(Thinks carefully) That observation is correct. I do think it can be tough. There are some girls who could be a bit more marketed and supported if all that mattered was your riding ability. And if you look at a lot of sports it’s like that. Look at tennis, and how Anna Kournikova earns more money than a girl who is equally as good as her or maybe even better than her. But if you are really good, I think it will shine through.

So is the industry sexist?

Well… it is. It is. But if you’re a good rider, and you get good shots, a snowboard magazine will publish them regardless of whether it’s a guy or a girl, right? If anything it’s probably easier for a girl to get noticed in that respect, because the mags are getting sent a lot more shots of guys. So I don’t think it’s sexist in that side of things. I think that the way companies market the girls, they’ll play on the more attractive ones, and that can be seen as a bit sexist. But then, when these brands do their market research. Do women want to see other good looking women in the clothing, or do they want to see action shots? I don’t know. I do know that when it comes to competing, a contest is a contest, and looks aren’t involved. I think my riding speaks for itself.

Jenny Jones

Jenny Jones, Photo by: Matt Georges

What’s the most money you’ve won in a weekend?

(Surprised laugh) The X-Games. $30,000 – minus the tax.

What’s the most outrageous thing you’ve bought with your winnings?

I’ve gone crazy buying drinks for people, but I’ve not been that outrageous buying stuff . I should try that, shouldn’t I? I did fly to Las Vegas for one night for the Snowboarder Magazine Poll Riders Awards. I didn’t wanna be there alone so I phoned up my mate Jo in Denver and said, ‘Right, you’ve got four hours to get this flight. I’ll pay for it, you just have to get your ass here.’ We had a rad time!

What’s the deal with prize money then? Do they just give you cash? Cos you can’t pay a giant plastic cheque into the bank can you?!

No no, they give you a cheque. You do get cash from some of the contests I’ve won – they give you a big wad of cash. I remember having to get that back from Japan. You’re not allowed to travel with more than ten grand, and I won the Japan open. I had it all on my bags and on me, which was quite frightening, so I gave some to a photographer friend to look after. So I got myself into the States, and then I did quite well in another contest and won more money again, so when I came over for the Brits I gave some to Stu Brass to hang onto.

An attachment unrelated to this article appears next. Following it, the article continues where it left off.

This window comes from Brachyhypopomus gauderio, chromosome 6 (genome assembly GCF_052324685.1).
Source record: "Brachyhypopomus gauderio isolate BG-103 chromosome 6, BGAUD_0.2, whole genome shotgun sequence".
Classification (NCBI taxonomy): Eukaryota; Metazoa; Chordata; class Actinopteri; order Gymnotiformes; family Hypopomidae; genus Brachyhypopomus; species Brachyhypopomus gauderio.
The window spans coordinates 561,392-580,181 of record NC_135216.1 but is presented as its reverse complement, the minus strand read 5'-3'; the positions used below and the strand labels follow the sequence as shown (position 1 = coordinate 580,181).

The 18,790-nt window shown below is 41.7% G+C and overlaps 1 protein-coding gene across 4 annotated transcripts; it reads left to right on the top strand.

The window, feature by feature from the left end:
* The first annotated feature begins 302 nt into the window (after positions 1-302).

Ah. Stu told me this. He said he’d hide it in his pants and you said, ‘that’s where I keep mine – in my knickers drawer!’

(laughs) Oh I’ve got some at home, yeah. I’m gonna have to move it now! It must be a nightmare sorting your taxes! Oh man this makes it sound like I’m rolling in it! It really doesn’t happen that often, it was just that one time after Japan, and the X-games.

Yeah yeah. What happens when you win a car?

I’ve never ever won a car. They’re always given to overall winners, and I don’t do overalls. Kjersti Bauss won three cars in one year. I think they arrange to get them to you from a local dealer or something. Last year my Volkswagon ’95 failed its MOT, so I now don’t have a car. It would be a lovely thing if I could win one.

How much longer do you think you’ll be riding professionally?

Who knows? I’d hate to put a date on it. I’m quite aware that I’m not going to last another 10 years, but I might as well keep going while I can and see where it all goes. I’d definitely like to get into teaching at some point; maybe not beginners but on the freestyle side. And I’d like to learn more about the whole psychology side of it all.

Did you ever think about going for the Olympics?

When I used to do gymnastics the Olympics was that end goal. And a while back I did sit down and think, ‘Do I want that?’ I went away and I rode the halfpipe solidly for a week or two, and I just thought, ‘Do I really wanna do this?’ I still don’t really know. I would love to go to the Olympics, but I just don’t get as much of a buzz out of the pipe as big jumps. Is it worth all that training and practice if it’s not what you’re really into? I’m still not sure.

Do the international guys you ride with still express surprise that you come from a country with no real mountains?

Yeah they do. Also Americans don’t know much about England, so they’ll kinda go, ‘Oh, which mountains is that you ride then…?’ – kinda hesitating – and you have to jump in and rescue them. Or sometimes they’ll say, ‘So is it summertime over there?’

What do you miss from Britain when you’re on the road?

The humour. I miss the banter. I’ll make jokes sometimes and they just won’t get it. I also miss the tea bags.

Thanks Jenny. Any shout-outs?

My sponsors – Salomon, Billabong, Oakley, Nixon, Les Ettes, Dalikfodda, Giro. My folks, my mates and my boyfriend.

Jenny Jones

Jenny Jones, Photo by: Vernon Deck

QUICKFIRE

East enders or corrie?

Neither. I’ve never actually watched a full episode of East Enders.

Frontside or backside?

Frontside.

Clooney or Pitt?

Brad.

Tyler or Scott?

Schoph!

Marmite or marmalade?

Oooh, marmalade.

PG or Tetleys?

PG.

Baggy or tight?

Baggy, to disguise my impact shorts.

Portishead or Massive Attack?

Massive Attack.

Banksy or Brunel?

Banksy.

X